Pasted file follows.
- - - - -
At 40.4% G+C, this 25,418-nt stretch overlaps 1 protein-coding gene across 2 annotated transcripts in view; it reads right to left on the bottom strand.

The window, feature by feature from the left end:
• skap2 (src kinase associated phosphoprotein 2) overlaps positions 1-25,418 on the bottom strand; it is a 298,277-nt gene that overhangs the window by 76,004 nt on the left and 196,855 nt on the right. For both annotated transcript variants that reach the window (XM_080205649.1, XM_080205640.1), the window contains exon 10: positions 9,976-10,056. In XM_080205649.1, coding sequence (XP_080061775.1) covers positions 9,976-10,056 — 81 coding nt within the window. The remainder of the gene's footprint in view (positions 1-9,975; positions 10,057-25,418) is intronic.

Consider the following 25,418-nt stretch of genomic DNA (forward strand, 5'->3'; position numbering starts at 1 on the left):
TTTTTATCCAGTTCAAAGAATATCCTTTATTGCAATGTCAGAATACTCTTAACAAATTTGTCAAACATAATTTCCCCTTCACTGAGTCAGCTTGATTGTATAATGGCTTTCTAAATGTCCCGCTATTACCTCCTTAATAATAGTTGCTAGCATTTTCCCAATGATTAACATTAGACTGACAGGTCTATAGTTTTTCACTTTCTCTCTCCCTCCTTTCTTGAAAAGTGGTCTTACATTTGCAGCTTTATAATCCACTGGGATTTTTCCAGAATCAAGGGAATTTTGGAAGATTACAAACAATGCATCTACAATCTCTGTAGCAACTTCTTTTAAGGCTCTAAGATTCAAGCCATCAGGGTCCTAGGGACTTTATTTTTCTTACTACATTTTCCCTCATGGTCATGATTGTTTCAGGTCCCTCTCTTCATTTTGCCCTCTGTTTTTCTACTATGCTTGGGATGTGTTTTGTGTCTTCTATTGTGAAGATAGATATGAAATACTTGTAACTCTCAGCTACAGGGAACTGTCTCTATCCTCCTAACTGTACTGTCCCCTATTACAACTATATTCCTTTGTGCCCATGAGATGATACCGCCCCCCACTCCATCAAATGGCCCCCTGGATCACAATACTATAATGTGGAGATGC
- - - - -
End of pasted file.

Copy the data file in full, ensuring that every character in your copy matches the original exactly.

At 40.4% G+C, this 25,418-nt stretch overlaps 1 protein-coding gene across 2 annotated transcripts in view; it reads right to left on the bottom strand.

The window, feature by feature from the left end:
• skap2 (src kinase associated phosphoprotein 2) overlaps positions 1-25,418 on the bottom strand; it is a 298,277-nt gene that overhangs the window by 76,004 nt on the left and 196,855 nt on the right. For both annotated transcript variants that reach the window (XM_080205649.1, XM_080205640.1), the window contains exon 10: positions 9,976-10,056. In XM_080205649.1, coding sequence (XP_080061775.1) covers positions 9,976-10,056 — 81 coding nt within the window. The remainder of the gene's footprint in view (positions 1-9,975; positions 10,057-25,418) is intronic.

Consider the following 25,418-nt stretch of genomic DNA (forward strand, 5'->3'; position numbering starts at 1 on the left):
TTTTTATCCAGTTCAAAGAATATCCTTTATTGCAATGTCAGAATACTCTTAACAAATTTGTCAAACATAATTTCCCCTTCACTGAGTCAGCTTGATTGTATAATGGCTTTCTAAATGTCCCGCTATTACCTCCTTAATAATAGTTGCTAGCATTTTCCCAATGATTAACATTAGACTGACAGGTCTATAGTTTTTCACTTTCTCTCTCCCTCCTTTCTTGAAAAGTGGTCTTACATTTGCAGCTTTATAATCCACTGGGATTTTTCCAGAATCAAGGGAATTTTGGAAGATTACAAACAATGCATCTACAATCTCTGTAGCAACTTCTTTTAAGGCTCTAAGATTCAAGCCATCAGGGTCCTAGGGACTTTATTTTTCTTACTACATTTTCCCTCATGGTCATGATTGTTTCAGGTCCCTCTCTTCATTTTGCCCTCTGTTTTTCTACTATGCTTGGGATGTGTTTTGTGTCTTCTATTGTGAAGATAGATATGAAATACTTGTAACTCTCAGCTACAGGGAACTGTCTCTATCCTCCTAACTGTACTGTCCCCTATTACAACTATATTCCTTTGTGCCCATGAGATGATACCGCCCCCCACTCCATCAAATGGCCCCCTGGATCACAATACTATAATGTGGAGATGC